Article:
The first step in dealing with newborn kittens is to determine whether or not they have actually been abandoned. Mother cats often disappear from their litters for hours at a time; they need to eat like everyone else, and won’t risk bringing food near their kittens. The food might alert other cats or predators nearby of the kitten’s location. A mother cat might also range if she needs to find a new home for her litter–she may even be in the process of moving the kittens when you found the litter.
In order to determine if the kittens are abandoned, keep a good distance away from the nest to watch it; 35 feet or more is necessary to keep the mother cat feeling safe and unobserved. If she suspects human involvement she may decide to abandon the kittens after all. It may even be necessary to leave the area for a few hours…but if that’s the case, first consider: are there stray dogs nearby? Do you know of any people in the area who have a history of animal abuse? Do you suspect other predators, such as coyotes, of roaming the area? Are the kittens in any other form of immediate danger? If the answer to any of these questions is yes, you may consider going ahead and removing them to a less hostile environment.
While each situation is different, please keep in mind:
- Newborn kittens have the best chance of survival with their mother.
- The kittens will need their mother’s influence to be properly socialized. If at all possible they should be kept with their mother for at least 8 weeks. If not, they need to at least be kept with their litter mates or integrated into another litter as quickly as possible.
- If you do bring the kittens (and mother, potentially) home, keep them separated from any animals of your own until they can be thoroughly examined by a vet. If the kittens were abandoned, there may have been a health related reason.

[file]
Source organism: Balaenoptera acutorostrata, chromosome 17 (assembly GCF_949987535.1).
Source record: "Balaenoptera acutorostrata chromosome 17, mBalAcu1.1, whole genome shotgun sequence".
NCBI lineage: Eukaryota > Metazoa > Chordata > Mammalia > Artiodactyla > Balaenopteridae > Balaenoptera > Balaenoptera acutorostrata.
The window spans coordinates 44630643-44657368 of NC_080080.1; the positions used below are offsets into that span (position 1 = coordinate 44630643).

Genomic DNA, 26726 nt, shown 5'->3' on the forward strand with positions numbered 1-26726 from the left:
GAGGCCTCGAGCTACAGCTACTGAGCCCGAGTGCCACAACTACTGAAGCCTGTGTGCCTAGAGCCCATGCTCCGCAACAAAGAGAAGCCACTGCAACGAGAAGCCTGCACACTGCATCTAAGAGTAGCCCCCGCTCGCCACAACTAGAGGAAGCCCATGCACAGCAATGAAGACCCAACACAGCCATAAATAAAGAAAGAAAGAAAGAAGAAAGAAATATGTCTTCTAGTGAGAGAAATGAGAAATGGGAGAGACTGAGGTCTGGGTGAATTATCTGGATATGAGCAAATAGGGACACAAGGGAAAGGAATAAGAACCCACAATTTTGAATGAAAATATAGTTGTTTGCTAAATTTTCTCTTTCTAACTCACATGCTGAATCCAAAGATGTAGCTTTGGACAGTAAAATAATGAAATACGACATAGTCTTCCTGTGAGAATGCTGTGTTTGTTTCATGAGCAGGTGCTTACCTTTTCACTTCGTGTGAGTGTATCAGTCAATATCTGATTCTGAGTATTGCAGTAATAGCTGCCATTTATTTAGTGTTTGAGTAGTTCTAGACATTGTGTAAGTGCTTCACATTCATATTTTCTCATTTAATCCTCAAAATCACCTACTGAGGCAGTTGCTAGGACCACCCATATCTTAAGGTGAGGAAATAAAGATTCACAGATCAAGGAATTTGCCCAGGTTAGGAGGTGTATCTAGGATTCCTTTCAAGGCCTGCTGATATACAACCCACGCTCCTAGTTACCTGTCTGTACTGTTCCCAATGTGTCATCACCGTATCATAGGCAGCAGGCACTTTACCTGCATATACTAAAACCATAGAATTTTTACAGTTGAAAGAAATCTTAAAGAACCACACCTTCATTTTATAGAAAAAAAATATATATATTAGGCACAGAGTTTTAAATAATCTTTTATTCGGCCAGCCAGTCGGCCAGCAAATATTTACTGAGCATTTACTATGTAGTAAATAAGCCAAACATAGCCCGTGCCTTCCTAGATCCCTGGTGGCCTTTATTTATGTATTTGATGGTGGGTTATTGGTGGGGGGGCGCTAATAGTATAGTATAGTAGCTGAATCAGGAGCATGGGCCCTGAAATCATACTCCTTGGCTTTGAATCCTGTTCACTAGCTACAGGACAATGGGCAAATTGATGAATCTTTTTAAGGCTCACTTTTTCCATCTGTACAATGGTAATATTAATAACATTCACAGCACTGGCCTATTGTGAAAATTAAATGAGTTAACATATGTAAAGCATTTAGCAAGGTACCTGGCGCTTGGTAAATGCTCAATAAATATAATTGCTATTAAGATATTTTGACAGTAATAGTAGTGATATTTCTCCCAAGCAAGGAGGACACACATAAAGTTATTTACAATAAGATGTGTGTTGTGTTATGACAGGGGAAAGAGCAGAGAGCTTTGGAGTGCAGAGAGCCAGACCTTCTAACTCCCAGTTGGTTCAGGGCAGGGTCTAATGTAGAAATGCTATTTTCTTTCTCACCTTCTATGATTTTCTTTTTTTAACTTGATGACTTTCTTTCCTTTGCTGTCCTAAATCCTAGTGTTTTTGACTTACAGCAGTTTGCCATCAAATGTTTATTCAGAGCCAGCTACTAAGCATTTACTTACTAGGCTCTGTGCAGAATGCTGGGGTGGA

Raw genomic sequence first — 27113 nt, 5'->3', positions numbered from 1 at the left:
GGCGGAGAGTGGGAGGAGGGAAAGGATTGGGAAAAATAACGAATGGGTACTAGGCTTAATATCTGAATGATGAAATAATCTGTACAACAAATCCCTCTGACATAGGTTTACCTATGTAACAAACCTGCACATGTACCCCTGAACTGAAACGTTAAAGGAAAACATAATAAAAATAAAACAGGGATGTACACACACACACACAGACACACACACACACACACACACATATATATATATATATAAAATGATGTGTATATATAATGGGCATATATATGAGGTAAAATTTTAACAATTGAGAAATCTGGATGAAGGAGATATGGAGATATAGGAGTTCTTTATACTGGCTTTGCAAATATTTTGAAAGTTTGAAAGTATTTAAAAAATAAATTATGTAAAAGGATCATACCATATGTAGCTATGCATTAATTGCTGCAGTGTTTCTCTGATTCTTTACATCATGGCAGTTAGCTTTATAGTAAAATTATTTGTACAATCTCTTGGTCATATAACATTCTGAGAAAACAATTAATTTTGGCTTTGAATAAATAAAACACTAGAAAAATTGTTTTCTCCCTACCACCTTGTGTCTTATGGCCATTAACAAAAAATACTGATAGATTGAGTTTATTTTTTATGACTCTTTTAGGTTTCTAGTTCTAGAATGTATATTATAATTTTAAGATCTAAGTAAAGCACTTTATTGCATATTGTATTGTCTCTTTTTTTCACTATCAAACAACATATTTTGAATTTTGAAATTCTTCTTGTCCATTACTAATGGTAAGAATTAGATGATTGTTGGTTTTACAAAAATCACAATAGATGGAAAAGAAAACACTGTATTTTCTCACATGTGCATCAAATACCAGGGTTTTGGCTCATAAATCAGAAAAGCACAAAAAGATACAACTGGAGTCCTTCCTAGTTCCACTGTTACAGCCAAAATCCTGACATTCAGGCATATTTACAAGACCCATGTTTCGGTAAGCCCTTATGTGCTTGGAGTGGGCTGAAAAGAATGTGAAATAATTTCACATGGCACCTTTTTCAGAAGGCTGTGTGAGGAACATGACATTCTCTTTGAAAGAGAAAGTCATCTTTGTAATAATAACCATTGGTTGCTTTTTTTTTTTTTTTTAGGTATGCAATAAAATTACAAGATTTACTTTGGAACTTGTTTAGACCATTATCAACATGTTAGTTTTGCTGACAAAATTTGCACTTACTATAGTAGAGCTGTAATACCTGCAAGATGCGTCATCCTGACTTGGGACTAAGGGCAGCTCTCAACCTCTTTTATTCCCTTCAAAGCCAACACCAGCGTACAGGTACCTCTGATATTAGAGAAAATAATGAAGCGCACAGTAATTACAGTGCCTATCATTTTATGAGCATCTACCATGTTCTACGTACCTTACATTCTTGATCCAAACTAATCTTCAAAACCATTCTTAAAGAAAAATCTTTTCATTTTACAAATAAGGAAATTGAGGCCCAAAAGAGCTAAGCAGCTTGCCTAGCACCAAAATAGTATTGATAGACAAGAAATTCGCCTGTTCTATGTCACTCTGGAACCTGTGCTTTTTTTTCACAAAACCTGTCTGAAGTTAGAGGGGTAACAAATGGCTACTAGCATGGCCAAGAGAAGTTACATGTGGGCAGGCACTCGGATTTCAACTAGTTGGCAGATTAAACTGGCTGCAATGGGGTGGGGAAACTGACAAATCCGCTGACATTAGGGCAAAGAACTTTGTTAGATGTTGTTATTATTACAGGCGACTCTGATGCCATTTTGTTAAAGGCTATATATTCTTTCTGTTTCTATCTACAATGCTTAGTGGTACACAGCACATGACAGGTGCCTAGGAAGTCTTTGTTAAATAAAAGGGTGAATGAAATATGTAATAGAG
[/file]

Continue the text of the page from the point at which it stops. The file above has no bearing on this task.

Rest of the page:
Once you remove them they are your responsibility. Unless the mother cat is particularly friendly to humans–and sometimes not even then–she will likely never touch them again for fear of coming near you. You must be committed to bottle feeding these kittens for the next few weeks.
An alternative is to leave food for the mother, and shelter if possible, somewhere near the original nest. They cannot be too close together–remember the 35 foot range as a rule of thumb–but a cardboard box and some old blankets goes a long way.
Turning Them Over to a Shelter
Shelters will not take newborn kittens. While there may be exceptions, the majority of shelters are overworked and overburdened already. Newborn kittens turned over to them will almost always be euthanized on the spot unless they can find an experienced bottle feeder who isn’t already overrun with kittens to care for. During certain times of the year this can be especially hard, as those who are willing and able may already be caring for two or three litters.
They may also be able to place the kittens with another mother cat who is already nursing. Even so, they may also not be willing to risk the nursing mother’s health, and the health of her current litter, by introducing kittens which could be sick. As newborn kittens would not survive the quarantine wait required by most shelters, you may need to bottle-feed and care for the kittens yourself until they are eight weeks old.
Bottle Feeding kittens is a difficult but rewarding task.
- Remember to gather bottle feeding supplies before removing the kittens from their known environment. They will likely need to eat as soon as possible after being removed, so it’s important to have all needed supplies on hand.
- DO use specialized kitten-formulated milk replacer. This can be found in most pet-care sections of major store chains, feed stores, and at specialized pet stores. Goats milk is also a good substitute. Avoid using cow milk. This is hard to digest, lacks the required nutrients, and causes diarrhea.
- You will need a small formula bottle, syringe, or an eyedropper. These can also found at the listed stores.